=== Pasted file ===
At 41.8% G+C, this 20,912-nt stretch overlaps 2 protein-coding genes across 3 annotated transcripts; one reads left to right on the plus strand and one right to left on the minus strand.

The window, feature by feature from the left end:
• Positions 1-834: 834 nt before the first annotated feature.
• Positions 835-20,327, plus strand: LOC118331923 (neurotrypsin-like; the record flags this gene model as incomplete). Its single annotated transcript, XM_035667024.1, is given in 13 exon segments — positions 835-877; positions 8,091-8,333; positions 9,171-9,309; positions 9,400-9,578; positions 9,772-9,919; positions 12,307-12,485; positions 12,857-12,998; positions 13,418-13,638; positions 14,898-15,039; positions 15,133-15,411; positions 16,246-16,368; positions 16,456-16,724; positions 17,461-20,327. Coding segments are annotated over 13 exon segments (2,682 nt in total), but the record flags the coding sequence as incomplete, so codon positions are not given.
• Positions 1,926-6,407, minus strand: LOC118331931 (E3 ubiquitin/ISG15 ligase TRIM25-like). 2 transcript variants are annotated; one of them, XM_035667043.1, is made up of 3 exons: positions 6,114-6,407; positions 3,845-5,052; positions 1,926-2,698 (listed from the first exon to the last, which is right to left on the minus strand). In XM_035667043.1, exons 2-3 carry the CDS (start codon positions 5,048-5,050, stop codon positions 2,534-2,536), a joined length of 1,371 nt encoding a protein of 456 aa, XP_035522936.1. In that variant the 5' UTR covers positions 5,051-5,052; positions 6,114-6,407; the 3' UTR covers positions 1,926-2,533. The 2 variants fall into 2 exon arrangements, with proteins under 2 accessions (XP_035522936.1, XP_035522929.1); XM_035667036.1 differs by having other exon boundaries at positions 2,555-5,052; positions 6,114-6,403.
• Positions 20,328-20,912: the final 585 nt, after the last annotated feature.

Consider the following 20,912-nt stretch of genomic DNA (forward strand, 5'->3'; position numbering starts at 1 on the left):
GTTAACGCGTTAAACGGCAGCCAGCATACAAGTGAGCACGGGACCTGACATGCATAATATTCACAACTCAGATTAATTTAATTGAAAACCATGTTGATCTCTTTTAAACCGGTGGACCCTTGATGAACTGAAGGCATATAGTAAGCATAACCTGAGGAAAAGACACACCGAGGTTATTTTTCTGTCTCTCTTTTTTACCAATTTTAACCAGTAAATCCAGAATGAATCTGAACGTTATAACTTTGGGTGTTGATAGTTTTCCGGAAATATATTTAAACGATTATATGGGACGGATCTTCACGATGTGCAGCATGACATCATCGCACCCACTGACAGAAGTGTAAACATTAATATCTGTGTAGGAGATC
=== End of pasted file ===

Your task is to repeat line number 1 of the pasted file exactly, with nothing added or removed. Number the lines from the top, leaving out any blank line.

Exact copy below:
At 41.8% G+C, this 20,912-nt stretch overlaps 2 protein-coding genes across 3 annotated transcripts; one reads left to right on the plus strand and one right to left on the minus strand.